Route 19 Brewery and Restaurant is the latest success story in Inverness.
-by Anne Farries
The president of Route 19 Brewery will be astounded if something from his beer tanks is damaging the Inverness sewage plant.
After Trudy Gillis, county wastewater manager, told Inverness council last week that something in the village sewers is killing the beneficial bacteria in the digester lagoon, rumours took flight, saying that the microbrewery was the culprit.
But Wayne Gillis said waste-handling systems at the brewery and restaurant were designed so that “you could drink what we send out.”
Building inspectors and planners reviewed the fermenting tanks, discharge pumps and holding systems before construction started in 2017, he said Friday.
“That was part of the meetings in Port Hood,” he said, adding that he is not a chemist and so he followed expert advice. “Is it a Route 19 problem? I don’t know. If it is us, I’m sure we will do something about it.”
As back up, Gillis said Tuesday the brewery is reviewing all its procedures.
“We are very confident it is not from the brewery but want to get expert consulting, which will happen this week.”
The brewery sends no mash down the drain, because it is too valuable, Gillis said.
“Farmers come and pick it up every day to give it to their cattle,” he said. “It’s high grade, for better milk.”
“They’re taking it as fast as we can put it out. They’re picking it up themselves.”
“I’ve had so many calls trying to get it.”
Nor is the chemical sanitizer that the brewery uses to disinfect the fermenting tanks likely to be at fault, because the staff uses it in a one per cent dilution, which becomes negligible in a lagoon the size of the one at the Inverness treatment plant, Gillis said.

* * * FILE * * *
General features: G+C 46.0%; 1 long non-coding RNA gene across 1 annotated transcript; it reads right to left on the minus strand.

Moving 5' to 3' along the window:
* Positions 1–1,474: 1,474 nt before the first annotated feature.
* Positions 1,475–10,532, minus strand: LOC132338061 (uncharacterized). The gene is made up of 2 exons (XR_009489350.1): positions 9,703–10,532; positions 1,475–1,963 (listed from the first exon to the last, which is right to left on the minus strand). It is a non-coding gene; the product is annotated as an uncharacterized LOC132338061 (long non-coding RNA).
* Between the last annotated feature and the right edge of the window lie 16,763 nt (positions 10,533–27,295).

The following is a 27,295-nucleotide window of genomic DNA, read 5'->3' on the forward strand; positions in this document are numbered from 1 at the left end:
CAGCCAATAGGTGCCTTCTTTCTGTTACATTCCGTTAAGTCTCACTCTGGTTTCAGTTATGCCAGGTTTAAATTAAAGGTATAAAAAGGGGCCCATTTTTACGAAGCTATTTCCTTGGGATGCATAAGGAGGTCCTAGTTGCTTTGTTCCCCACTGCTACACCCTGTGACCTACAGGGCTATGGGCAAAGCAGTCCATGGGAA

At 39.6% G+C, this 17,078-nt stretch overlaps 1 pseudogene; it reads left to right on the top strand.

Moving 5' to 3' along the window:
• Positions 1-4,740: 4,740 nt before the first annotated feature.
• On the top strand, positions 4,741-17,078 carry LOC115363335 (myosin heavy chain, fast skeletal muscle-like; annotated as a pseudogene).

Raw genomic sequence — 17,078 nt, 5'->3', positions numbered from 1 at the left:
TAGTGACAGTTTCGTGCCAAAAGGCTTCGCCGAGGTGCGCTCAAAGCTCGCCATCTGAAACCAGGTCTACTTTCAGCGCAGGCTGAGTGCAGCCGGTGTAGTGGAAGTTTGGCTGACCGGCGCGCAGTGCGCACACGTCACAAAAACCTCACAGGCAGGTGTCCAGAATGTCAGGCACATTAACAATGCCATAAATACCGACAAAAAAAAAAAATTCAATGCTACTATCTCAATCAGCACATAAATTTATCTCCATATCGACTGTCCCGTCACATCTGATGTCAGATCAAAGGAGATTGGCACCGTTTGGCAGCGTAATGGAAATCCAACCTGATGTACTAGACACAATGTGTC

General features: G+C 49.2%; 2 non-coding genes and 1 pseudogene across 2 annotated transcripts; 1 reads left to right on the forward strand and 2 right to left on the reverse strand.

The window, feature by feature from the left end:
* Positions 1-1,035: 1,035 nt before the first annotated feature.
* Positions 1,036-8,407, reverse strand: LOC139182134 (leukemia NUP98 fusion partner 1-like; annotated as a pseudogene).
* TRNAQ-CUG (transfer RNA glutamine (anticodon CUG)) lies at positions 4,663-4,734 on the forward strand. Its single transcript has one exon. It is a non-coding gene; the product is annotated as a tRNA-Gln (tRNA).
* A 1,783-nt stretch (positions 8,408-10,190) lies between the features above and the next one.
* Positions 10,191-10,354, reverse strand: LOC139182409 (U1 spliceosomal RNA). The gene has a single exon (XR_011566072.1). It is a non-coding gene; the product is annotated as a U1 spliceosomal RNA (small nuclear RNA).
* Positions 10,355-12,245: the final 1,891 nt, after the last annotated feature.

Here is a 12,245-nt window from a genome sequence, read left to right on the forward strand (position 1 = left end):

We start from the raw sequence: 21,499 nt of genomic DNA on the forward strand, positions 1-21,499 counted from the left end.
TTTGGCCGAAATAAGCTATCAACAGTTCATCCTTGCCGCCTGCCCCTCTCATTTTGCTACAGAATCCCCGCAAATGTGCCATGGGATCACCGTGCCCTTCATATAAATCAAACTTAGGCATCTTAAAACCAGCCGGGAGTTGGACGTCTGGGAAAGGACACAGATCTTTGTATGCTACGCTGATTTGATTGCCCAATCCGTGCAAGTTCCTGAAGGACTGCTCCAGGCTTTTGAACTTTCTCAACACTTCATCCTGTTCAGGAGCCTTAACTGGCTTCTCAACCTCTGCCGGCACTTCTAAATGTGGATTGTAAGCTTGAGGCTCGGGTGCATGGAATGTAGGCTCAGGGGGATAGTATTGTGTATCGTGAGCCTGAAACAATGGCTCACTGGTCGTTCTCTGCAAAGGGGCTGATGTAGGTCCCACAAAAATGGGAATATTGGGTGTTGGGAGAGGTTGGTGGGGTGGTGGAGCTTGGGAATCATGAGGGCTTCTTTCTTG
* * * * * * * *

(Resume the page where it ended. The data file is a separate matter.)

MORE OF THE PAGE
Yeast is discharged from the fermenters into the sewers, “but yeast is good for you,” he said.
“I don’t know what’s killing that bug they’re talking about.”
County CAO Keith MacDonald confirmed that the rumours are premature and speculative.
“Completely inaccurate,” MacDonald said Friday. “The sampling (of sewer contents below manholes throughout the village) just commenced and the results have not even been completed.”
Gillis said he left a message at the county office on Friday.
“I want Trudy (Gillis, wastewater manager) to come down with her crew and tell me if there’s something they want to look at,” he said. “I’m not hiding nothing.”
He said he also talked earlier to a brewery sanitation expert and was told that he “should go pound sand” rather than worry his business is at fault.
The problem, Gillis believes, is that the aerators in the sewage lagoon have been plugged.
“Until they fix the aerators, you can forget about anything going in that (treatment plant),” he said.
Trudy Gillis reported to council last week that county staff have cleaned, repaired, or replaced several components of the plant during recent months, but unless the county enacts a bylaw to prevent harmful substances from being discharged into sewers, she expects problems to continue.
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